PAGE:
Yad Vashem, the World Holocaust Remembrance Center, has recognized 27,921 Righteous Among the Nations. That’s the number of non-Jews who risked their lives to help and save Jews during the Holocaust that Yad Vashem has been able to ascertain with evidence.
These are remarkable stories of personal risk, self-sacrifice, living in truth, fidelity to conscience, charity toward neighbour, and the unshakable determination to live honourably in the sight of God.
Consider that number: 27,921. If you learned the story of one Righteous Among the Nations each day, it would take you 76 years.
The monument at the entrance to the former Nazi concentration camp Majdanek was designed to be reminiscent of Dante’s Gates of Hell.
Into that secret place he led me on. Here sighs, with lamentations and loud moans, Resounded through the air pierced by no star, That e’en I wept at entering. – Dante
When I first visited this former camp in 2010, I never expected that I would ever return there. At the time, I did not even know where we were on the map. It seemed that we had been brought to the brink of an abyss, and that even our own existence became more tenuous as we stood there.
I will always remember pressing my hand against that massive, imposing monument and praying: “Lord, etch this experience on my memory and engrave this upon my conscience because I don’t want to ever forget the testimony of the survivors that I’ve heard in this place.”
I am obsessed with the stories of noble lives and acts of heroism.
In particular, I have been very focused on stories of heroism during the Second World War, particularly in the context of the Holocaust.
I cannot imagine my sustained engagement with the history of the Holocaust if not for the stories of the Righteous Among the Nations, who risked their lives to save Jews, as well as many other stories of courage and martyrdom.
These lights illuminate the darkness, clarify it and, to some modest extent possible, dispel it.
What I have begun thinking about more recently is how many stories of heroism are unknown to us and can never be known.
The stories that we have are a sliver of the humanity that persisted in the most dehumanizing of contexts.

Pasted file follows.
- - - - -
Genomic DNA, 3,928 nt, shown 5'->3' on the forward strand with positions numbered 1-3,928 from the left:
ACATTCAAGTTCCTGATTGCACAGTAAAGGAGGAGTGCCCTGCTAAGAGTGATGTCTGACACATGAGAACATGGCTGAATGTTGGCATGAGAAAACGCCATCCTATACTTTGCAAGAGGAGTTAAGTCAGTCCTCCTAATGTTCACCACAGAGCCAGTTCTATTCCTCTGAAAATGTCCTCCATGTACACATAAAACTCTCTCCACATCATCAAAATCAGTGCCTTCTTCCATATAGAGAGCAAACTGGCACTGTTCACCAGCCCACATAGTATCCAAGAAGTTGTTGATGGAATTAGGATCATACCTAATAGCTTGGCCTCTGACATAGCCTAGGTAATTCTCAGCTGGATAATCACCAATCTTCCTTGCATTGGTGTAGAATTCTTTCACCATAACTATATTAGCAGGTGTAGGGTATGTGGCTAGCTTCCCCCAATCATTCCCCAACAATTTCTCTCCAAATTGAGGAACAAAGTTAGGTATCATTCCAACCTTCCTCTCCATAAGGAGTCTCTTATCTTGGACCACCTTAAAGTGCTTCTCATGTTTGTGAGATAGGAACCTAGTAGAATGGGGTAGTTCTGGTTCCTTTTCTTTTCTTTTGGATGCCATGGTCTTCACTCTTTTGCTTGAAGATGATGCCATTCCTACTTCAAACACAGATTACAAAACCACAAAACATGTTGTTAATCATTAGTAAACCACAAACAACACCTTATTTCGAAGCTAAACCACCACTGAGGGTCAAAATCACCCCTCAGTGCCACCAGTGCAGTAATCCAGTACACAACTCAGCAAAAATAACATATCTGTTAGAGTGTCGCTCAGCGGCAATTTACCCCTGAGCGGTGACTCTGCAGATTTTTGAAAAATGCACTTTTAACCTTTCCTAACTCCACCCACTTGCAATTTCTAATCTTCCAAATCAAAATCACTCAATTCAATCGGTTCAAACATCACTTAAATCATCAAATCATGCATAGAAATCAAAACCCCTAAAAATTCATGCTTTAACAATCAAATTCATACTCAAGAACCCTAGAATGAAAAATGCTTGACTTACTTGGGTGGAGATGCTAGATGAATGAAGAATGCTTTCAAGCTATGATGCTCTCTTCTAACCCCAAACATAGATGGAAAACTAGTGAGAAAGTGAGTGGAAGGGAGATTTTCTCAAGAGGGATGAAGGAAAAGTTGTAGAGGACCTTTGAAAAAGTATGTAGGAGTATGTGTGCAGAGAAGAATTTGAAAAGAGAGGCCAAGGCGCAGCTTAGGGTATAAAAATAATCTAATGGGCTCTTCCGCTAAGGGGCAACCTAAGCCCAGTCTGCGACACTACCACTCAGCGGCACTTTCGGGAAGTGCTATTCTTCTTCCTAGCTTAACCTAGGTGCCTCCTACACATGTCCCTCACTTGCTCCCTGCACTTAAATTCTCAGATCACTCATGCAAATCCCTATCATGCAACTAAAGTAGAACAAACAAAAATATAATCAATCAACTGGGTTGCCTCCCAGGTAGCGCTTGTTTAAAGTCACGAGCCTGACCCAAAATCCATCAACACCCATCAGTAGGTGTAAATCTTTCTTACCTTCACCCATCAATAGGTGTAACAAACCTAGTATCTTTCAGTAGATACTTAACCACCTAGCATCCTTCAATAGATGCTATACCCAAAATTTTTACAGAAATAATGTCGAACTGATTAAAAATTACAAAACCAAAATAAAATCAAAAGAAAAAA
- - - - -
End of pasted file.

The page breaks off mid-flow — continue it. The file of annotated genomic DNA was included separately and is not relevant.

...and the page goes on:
Yet, there are surely many more stories that were snuffed out before they could edify successive generations.
The stories that we do know can help us exercise our imagination about what might have constituted noble and courageous responses in dire circumstances.
Can we let ourselves also be fortified by the confidence that there were also many anonymous heroes?
The facts of their righteousness may be known only to God, but the confidence that they existed can be known to us in hope.
The other day I had my first class called “Post-Holocaust Jewish Theologies and Selected Christian Responses.”
Among the readings with which we began the course, we were given this single page containing the following epitaph:
From the Psalms I learned to pray: “May the words of my mouth and the meditation of my heart be acceptable in your sight, O Lord, my rock and my redeemer.” (Psalm 19)
From Irving Greenberg I have learned to add:
“May they be credible in the presence of the burning children.”
The rabbi teaching our class also introduced us to some pages of Zalmen Gradowski who gave an eyewitness account of the death camps. Gradowski perished in October 1944 and his manuscripts were found after the war, hidden underground near the crematoria at Auschwitz.
“Your lessons are hard, oh God, let me be your good and patient pupil. I feel that I am one of many heirs to a great spiritual heritage. I shall be its faithful guardian.” – Etty Hillesum, killed in Auschwtiz on November 30, 1943
Today I am reflecting on the transformative impact of encountering misery – past or present – to discerning one’s path in life.
Confrontations with grave moral evils and injustices can be decisive turning points in a person’s life when he or she becomes summoned to personal responsibility with a sense of mission.
On my walk home from university the other day, I came upon these Stolpersteine – “stumbling stones” – which are brass cubes laid among the cobblestones in remembrance of the Holocaust victims who once lived in various places throughout Europe.
To date more than 75,000 of these mini memorials have been laid throughout the continent.
When I tried to search the names on the stones that I had seen, I found several news articles reporting that these stones had been stolen and then replaced.
During my studies in Poland, I learned about a satellite campus of the Catholic University directly across the street from the former Nazi concentration camp, Majdanek.
One of my roommates was studying journalism there and I asked her what it is like to go to school across from the former camp.
She admitted that she no longer thinks about it every time she goes to class. But, she recalled, “One Friday, a professor gave us an assignment just when we all thought we would have a free weekend. Naturally, we started to complain a bit. Then he told us to think about what had happened across the street and take some perspective before we grumble about an assignment, and we all fell silent.”